Tom Thibodeau began his tenure as the head coach of the Knicks with serious questions about his relation to the modern game. Now he’s orchestrating one of the best revivals of any team in recent memory.
Last week on ESPN’s Stephen A’s World with Stephen A. Smith, New York Knicks head coach Tom Thibodeau was more candid than usual. Thibodeau went beyond the normal layers of coach speak. Part of that was because of a giddy Smith, who loves the Knicks as much as one who has a job at ESPN can love them. Even the normally stoic Thibs flashed smiles in abundance. After all, when you are talking to Stephen A. Smith, it is impossible not to cheese like you are taking a graduation picture.
Thibodeau, who was an assistant for Jeff Van Gundy, talked about trying to get back to the identity of the 1990s New York teams. “Even though the game was played differently, the winning culture, the discipline, being with an edge and sharing the ball with your teammates, that was the same,” Thibodeau remarked with confidence. He talked about wanting to get back to those ways. Building winning habits is as important to Thibs as who actually starts for the team.
When Smith talks about what Thibs has learned in the year he spent away from the game, he talks candidly. “Every year you want to learn and grow…Every time I step away from the game, I try to visit different teams,” the Knicks head coach said. “It can be in any industry. It’s about leadership. Players are getting younger. I’m getting older. So I looked for ways that I can continue relating to players.”
If Thibs seems more forthright than usual, consider what people were asking before he took the job. Could he relate to the players? Could he play a style of basketball that made sense a decade after he led the Chicago Bulls back from dormant to the first seed in the East? (That was also a defensive-minded team with an emerging star and hard-nosed bench players.)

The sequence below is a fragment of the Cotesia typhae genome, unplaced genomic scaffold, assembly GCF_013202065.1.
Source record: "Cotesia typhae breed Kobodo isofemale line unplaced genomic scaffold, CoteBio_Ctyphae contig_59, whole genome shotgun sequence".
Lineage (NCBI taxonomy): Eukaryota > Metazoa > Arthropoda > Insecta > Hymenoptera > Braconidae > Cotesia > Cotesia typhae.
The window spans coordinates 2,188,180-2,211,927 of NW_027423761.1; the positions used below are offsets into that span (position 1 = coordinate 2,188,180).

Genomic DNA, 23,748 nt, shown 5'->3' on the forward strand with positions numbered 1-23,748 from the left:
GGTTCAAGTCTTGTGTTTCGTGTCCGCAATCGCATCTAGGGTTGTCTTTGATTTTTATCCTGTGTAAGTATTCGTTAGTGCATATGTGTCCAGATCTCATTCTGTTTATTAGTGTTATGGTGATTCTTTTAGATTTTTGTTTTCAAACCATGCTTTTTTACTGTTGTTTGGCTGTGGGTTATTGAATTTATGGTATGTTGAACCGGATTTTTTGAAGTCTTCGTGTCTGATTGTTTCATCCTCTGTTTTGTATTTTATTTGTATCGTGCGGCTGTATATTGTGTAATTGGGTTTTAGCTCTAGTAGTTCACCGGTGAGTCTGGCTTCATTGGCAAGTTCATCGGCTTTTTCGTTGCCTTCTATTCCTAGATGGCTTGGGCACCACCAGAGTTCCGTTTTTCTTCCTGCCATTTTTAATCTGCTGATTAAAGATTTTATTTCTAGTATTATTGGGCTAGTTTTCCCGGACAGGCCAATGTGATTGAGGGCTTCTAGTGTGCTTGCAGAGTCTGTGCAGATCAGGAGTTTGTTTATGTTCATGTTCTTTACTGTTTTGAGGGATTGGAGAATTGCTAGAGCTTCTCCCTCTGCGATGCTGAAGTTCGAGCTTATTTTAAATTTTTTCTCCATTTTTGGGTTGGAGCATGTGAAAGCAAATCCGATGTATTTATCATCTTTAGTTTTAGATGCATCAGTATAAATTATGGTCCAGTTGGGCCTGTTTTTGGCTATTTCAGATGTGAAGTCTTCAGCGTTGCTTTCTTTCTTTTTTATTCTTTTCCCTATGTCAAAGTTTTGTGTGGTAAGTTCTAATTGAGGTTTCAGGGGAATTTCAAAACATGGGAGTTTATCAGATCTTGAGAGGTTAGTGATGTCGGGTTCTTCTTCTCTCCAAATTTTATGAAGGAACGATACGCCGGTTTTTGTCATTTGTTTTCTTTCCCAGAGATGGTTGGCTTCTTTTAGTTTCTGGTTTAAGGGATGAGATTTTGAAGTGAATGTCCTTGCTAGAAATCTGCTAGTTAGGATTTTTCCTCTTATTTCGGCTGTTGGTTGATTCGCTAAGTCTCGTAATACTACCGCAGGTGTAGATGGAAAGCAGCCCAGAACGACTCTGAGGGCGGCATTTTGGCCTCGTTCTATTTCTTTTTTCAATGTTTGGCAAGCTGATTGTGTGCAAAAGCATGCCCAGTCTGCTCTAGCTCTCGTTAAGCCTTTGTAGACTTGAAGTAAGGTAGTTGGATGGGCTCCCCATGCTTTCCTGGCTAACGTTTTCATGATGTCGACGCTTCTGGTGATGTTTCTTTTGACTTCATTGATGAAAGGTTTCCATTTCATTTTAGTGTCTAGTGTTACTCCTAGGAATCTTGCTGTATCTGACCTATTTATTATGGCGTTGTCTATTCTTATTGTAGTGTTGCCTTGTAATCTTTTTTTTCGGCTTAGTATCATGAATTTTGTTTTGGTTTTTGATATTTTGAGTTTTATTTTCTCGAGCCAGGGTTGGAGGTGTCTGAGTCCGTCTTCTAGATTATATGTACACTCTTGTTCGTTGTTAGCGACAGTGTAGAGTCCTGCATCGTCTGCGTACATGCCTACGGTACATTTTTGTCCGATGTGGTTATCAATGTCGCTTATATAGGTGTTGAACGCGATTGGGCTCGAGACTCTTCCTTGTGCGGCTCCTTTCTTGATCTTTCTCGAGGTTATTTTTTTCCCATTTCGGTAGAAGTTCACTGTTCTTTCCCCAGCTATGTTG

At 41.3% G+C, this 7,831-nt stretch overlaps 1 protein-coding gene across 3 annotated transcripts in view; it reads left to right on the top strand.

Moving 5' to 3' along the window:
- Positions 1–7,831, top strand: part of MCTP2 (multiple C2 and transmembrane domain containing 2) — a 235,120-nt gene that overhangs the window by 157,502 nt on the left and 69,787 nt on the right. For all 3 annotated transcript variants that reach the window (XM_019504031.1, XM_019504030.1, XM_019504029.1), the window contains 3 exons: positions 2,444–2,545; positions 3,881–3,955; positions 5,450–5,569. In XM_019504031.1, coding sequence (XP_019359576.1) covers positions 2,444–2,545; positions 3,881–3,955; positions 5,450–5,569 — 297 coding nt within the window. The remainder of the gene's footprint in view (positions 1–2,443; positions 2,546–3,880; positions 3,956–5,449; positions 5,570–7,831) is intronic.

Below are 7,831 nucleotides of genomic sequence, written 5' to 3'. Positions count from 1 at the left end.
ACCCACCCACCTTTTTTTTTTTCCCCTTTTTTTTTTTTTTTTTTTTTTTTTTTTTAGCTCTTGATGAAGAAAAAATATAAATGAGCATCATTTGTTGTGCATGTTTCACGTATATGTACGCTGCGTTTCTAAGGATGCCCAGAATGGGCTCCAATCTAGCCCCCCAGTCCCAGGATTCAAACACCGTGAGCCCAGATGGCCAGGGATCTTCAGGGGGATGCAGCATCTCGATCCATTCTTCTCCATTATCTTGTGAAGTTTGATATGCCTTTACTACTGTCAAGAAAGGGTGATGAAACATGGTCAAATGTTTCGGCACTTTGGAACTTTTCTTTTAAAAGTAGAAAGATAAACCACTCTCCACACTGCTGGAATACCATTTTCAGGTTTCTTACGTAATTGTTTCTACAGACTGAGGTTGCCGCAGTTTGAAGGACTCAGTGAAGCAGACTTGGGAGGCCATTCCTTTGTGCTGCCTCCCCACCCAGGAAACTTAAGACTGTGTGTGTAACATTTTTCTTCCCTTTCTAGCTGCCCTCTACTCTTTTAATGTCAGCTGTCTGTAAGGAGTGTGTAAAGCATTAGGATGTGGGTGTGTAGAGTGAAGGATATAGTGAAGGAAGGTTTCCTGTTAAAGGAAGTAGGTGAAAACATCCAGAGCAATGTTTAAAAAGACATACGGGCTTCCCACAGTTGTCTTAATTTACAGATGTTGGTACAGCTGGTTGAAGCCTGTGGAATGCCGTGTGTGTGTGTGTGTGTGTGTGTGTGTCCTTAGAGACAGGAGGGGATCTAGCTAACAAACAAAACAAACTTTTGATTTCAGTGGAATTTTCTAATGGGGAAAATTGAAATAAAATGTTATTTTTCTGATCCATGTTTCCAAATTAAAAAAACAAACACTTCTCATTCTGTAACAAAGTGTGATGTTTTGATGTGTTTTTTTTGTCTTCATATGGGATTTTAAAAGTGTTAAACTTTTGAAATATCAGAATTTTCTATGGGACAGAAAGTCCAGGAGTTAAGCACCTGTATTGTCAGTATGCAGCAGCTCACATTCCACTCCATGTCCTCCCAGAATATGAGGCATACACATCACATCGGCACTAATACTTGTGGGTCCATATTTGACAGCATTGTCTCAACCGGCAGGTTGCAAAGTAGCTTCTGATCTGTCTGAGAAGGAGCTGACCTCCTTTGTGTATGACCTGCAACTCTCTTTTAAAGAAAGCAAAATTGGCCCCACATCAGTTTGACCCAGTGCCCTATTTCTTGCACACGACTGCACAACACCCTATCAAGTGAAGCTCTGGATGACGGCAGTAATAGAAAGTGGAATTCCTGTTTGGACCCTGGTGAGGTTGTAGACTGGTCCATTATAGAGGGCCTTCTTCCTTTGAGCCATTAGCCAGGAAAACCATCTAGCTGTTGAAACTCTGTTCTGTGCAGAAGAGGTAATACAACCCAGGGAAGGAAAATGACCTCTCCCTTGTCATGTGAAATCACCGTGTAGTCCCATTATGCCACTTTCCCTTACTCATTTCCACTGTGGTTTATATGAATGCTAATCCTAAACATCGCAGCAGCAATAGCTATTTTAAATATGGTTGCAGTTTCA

Thibodeau had unceremoniously left the Minnesota Timberwolves, as fans had never warmed up to him in the first place. Rumors of feuds with players all over the roster were spreading. When Gorgui Dieng came from the 2016–17 season expecting to start again next year, he was shocked to find that Thibs had decided to go with Taj Gibson instead. There wasn’t any communication. That’s some of what Thibs is talking about when he said communicating better with some players. He took the year off, making an appearance on The Jump and visiting Golden State Warriors practices. Maybe watching a team that has embraced the outside shot more than any team in history had a large effect on him.
It is hard to imagine that a man who loves winning as much as he does didn’t think of the game more after visiting a team like that. Thibodeau was a sponge under Van Gundy. When he tells Stephen A. that he went back to the foundation of those teams, he is mostly talking about their toughness and culture. Patrick Ewing, Larry Johnson, Latrell Sprewell, Allan Houston, and even Chris Childs aren’t just former Knicks players; they’re a symbol of Eden. They’re a symbol of bliss, of when Madison Square Garden truly mattered. When Spike Lee could piss off the opposition and we would still win the series. When the “GO NY GO NY GO” song wasn’t a meme that we tweet after wins, but a way of life. However, things still change. You can’t only be successful that way.
The NBA has rules now that put offenses in position to be successful. Once, the old guard could hand check, now they can’t. The Jordan Rules aren’t being deployed to stop Luka Doncic. Nowadays, Luka or James Harden hit their step-back triples and people wonder what just hit them. Thibs, while being a part of that generation, is a basketball junkie. Basketball junkies evolve, for the love of the sport. Because they are things that are still constant.